2. Allocation (Planning): once we’ve generated insights or learnings that lead to new value, we now want to consider how to configure our resources to deliver that value in an effective and efficient way. A proven method for accomplishing this is to develop a plan. I know what you’re thinking: I don’t have time to put together a 30-page plan. Nor should you. The essence of a plan answers two questions: What am I trying to achieve? How will I achieve it? This format can be used to help us use our resources to maximize value. A Chief Human Resources Officer may see a need to break down silos and improve collaboration to enhance the culture. One approach is to create a communications initiative and begin implementing it. Another approach is to begin with the two fundamental planning questions: What are we trying to achieve—what tangible results would indicate we’ve improved the culture? How will we achieve it—what behaviors will enable us to accomplish those results? The key is to use micro-plans to structure your approach to creating new value.
3. Action (Acting): with a plan in place, it’s time to act. A deep well of value creation comes from the act of combining ideas from areas outside of the one you’re currently in. A study of the consumer product design company IDEO showed that a number of their greatest value creations came from interchanging ideas from different industries (e.g., combining the nozzle of a shampoo bottle with a water carafe to create a new water bottle). An analysis of Thomas Edison’s vast array of inventions shows that the majority resulted from a combination of ideas from one area of science into another. Here is a mini-checklist to consider as you move into the action stage of creating value:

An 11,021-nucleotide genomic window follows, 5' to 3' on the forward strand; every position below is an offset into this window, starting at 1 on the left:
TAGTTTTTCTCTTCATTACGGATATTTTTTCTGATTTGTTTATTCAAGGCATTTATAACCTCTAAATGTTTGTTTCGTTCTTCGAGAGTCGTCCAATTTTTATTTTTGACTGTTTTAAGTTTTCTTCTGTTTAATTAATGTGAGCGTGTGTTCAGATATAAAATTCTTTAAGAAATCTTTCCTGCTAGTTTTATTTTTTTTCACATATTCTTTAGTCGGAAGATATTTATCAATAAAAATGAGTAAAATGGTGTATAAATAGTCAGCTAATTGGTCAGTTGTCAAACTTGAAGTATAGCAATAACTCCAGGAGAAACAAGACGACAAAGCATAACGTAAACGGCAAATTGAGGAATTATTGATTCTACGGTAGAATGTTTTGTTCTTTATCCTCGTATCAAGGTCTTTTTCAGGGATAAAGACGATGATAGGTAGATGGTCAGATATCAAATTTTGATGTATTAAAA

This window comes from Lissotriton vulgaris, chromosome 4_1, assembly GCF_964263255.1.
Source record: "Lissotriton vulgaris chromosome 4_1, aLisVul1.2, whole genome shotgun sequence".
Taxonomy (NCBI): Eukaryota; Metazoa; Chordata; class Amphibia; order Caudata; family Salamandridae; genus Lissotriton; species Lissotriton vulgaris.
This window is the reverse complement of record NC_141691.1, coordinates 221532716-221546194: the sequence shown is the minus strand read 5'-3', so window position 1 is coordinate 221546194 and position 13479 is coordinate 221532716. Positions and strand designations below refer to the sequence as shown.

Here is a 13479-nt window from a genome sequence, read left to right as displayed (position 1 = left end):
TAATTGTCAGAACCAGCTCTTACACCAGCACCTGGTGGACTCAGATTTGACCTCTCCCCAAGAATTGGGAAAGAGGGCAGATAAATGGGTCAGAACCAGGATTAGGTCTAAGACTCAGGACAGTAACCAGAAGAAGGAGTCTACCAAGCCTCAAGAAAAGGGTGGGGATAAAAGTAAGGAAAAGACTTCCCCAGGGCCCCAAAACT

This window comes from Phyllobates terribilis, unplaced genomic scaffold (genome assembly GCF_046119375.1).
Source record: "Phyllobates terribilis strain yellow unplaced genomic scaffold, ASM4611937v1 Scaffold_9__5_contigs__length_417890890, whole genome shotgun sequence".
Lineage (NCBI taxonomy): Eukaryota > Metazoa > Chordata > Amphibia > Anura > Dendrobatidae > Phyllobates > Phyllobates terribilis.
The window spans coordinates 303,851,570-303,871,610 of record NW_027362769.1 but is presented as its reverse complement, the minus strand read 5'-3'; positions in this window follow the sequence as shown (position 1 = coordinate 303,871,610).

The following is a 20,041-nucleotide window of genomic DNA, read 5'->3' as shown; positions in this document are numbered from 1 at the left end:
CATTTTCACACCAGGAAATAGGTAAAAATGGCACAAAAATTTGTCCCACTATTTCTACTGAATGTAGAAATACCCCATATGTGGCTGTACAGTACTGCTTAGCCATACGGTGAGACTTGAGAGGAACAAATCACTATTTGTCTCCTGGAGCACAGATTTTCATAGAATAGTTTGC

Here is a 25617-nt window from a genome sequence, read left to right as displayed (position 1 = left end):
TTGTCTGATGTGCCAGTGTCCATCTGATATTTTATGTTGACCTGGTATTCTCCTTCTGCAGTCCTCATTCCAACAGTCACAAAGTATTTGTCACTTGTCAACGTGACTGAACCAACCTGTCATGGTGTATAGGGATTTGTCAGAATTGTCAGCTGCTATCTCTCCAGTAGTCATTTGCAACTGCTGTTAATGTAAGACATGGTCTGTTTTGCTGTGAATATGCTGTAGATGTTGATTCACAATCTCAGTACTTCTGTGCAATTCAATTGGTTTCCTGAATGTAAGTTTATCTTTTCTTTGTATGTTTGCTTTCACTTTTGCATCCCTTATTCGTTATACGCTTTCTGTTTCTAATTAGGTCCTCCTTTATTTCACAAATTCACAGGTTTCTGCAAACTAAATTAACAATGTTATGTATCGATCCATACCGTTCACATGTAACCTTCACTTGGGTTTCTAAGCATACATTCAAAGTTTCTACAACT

- Combinations: Have we combined ideas from different domains to spark new value?
- Communication: Have we clearly communicated the plan—what we are trying to achieve and how we will achieve it?
- Accountability: Have people been assigned specific responsibilities and given time frames for completion?
- Execution: Do people have the competencies and capabilities to execute the plan? Have we included milestones to gauge progress? Where are we recording our learnings and how are we sharing them with others?
The key is to prepare yourself and others with new combinations of ideas, concise communication, clear accountability, and execution actions that move the business forward.
It’s easy to fall into the trap of being a sommelier—someone focused on the “whine.” It’s more rewarding to take the approach of a sculptor—someone focused on creating products, services, experiences, or other beneficial interactions. Let’s put down the violins and pick up the paint brushes. As Spanish artist Pablo Picasso said, “The important thing is to create. Nothing else matters; creation is all.”
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- Deep Dive: Developing Your Team’s Strategic Direction
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- Innovative Thinking: Tools & Techniques for Creating New Value for Customers